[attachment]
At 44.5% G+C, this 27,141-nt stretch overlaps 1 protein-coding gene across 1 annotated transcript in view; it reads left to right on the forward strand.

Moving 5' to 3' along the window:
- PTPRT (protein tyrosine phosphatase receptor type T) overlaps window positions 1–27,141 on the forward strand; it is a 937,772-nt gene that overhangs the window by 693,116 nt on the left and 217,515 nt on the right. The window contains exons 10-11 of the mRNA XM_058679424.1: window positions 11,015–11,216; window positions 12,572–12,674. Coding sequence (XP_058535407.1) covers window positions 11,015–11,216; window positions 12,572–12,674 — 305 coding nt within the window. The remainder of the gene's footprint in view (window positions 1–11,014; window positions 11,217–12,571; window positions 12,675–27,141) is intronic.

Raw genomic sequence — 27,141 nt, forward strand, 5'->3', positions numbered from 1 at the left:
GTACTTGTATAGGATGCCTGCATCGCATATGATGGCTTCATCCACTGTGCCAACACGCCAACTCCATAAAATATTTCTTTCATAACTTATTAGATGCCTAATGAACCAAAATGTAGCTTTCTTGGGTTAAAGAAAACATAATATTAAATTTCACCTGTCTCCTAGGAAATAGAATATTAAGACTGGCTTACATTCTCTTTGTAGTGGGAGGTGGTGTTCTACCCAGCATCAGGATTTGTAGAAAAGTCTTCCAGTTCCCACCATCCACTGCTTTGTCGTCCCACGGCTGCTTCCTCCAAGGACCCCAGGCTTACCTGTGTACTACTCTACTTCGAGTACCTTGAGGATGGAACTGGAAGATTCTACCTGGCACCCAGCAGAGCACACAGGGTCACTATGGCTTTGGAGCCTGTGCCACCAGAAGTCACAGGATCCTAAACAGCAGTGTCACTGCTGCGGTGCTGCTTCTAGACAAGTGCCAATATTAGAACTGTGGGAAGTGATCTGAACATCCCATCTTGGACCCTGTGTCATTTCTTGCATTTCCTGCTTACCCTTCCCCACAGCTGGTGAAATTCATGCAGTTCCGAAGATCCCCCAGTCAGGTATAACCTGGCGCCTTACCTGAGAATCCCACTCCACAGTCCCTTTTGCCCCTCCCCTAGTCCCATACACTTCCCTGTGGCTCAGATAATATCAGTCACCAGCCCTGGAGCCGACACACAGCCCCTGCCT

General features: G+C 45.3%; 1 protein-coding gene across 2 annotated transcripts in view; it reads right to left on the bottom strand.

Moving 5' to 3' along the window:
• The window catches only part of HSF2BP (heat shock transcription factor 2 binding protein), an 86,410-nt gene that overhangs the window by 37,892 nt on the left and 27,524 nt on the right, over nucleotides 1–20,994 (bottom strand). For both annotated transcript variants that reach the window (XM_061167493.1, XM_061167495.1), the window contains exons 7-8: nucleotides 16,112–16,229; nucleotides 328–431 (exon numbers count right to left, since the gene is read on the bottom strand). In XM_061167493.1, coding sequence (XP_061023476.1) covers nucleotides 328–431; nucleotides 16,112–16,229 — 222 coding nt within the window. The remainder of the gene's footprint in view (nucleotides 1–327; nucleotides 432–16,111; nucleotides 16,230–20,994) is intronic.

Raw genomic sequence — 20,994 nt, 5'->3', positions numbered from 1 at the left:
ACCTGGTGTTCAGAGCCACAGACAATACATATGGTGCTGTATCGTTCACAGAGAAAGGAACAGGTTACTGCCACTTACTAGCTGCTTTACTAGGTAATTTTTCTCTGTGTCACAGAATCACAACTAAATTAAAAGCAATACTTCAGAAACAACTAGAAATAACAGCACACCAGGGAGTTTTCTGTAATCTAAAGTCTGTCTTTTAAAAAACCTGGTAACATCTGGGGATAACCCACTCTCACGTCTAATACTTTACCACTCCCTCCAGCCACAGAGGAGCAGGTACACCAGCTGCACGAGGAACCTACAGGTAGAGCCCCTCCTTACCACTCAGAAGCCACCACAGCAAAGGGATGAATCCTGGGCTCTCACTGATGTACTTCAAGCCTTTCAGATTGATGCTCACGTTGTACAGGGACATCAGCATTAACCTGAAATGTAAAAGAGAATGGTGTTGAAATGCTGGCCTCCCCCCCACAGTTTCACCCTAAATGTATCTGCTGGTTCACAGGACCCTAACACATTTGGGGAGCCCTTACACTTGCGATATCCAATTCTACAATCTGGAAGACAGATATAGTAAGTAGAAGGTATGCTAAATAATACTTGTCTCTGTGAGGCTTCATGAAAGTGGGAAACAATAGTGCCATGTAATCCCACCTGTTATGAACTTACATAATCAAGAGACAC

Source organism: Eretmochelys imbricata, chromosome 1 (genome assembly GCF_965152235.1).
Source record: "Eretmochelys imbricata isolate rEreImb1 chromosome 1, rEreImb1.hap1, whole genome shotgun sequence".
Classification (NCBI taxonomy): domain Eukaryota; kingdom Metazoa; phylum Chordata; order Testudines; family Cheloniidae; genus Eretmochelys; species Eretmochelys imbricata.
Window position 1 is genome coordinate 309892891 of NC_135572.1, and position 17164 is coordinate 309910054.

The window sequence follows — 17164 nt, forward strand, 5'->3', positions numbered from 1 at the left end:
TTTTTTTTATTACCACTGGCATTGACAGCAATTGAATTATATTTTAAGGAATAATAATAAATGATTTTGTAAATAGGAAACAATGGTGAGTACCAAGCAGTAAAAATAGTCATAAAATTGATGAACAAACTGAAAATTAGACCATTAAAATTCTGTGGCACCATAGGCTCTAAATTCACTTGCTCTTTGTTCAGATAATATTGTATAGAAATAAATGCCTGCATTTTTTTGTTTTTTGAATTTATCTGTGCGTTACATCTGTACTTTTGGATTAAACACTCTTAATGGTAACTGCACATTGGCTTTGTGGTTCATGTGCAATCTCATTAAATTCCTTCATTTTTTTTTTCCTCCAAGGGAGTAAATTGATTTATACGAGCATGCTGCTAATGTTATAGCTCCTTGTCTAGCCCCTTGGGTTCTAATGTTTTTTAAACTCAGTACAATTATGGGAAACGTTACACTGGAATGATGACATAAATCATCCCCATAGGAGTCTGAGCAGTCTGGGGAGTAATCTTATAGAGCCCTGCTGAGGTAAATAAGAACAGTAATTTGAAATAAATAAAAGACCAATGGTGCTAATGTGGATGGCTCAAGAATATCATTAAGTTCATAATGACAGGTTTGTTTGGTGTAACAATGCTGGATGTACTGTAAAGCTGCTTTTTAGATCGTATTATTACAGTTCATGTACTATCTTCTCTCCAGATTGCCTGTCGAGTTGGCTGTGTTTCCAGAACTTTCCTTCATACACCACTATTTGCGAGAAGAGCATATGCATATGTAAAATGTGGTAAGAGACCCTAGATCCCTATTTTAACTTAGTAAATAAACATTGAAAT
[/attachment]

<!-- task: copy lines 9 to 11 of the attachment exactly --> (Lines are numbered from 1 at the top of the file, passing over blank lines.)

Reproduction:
Raw genomic sequence — 20,994 nt, 5'->3', positions numbered from 1 at the left:
ACCTGGTGTTCAGAGCCACAGACAATACATATGGTGCTGTATCGTTCACAGAGAAAGGAACAGGTTACTGCCACTTACTAGCTGCTTTACTAGGTAATTTTTCTCTGTGTCACAGAATCACAACTAAATTAAAAGCAATACTTCAGAAACAACTAGAAATAACAGCACACCAGGGAGTTTTCTGTAATCTAAAGTCTGTCTTTTAAAAAACCTGGTAACATCTGGGGATAACCCACTCTCACGTCTAATACTTTACCACTCCCTCCAGCCACAGAGGAGCAGGTACACCAGCTGCACGAGGAACCTACAGGTAGAGCCCCTCCTTACCACTCAGAAGCCACCACAGCAAAGGGATGAATCCTGGGCTCTCACTGATGTACTTCAAGCCTTTCAGATTGATGCTCACGTTGTACAGGGACATCAGCATTAACCTGAAATGTAAAAGAGAATGGTGTTGAAATGCTGGCCTCCCCCCCACAGTTTCACCCTAAATGTATCTGCTGGTTCACAGGACCCTAACACATTTGGGGAGCCCTTACACTTGCGATATCCAATTCTACAATCTGGAAGACAGATATAGTAAGTAGAAGGTATGCTAAATAATACTTGTCTCTGTGAGGCTTCATGAAAGTGGGAAACAATAGTGCCATGTAATCCCACCTGTTATGAACTTACATAATCAAGAGACAC

Source organism: Eretmochelys imbricata, chromosome 1 (genome assembly GCF_965152235.1).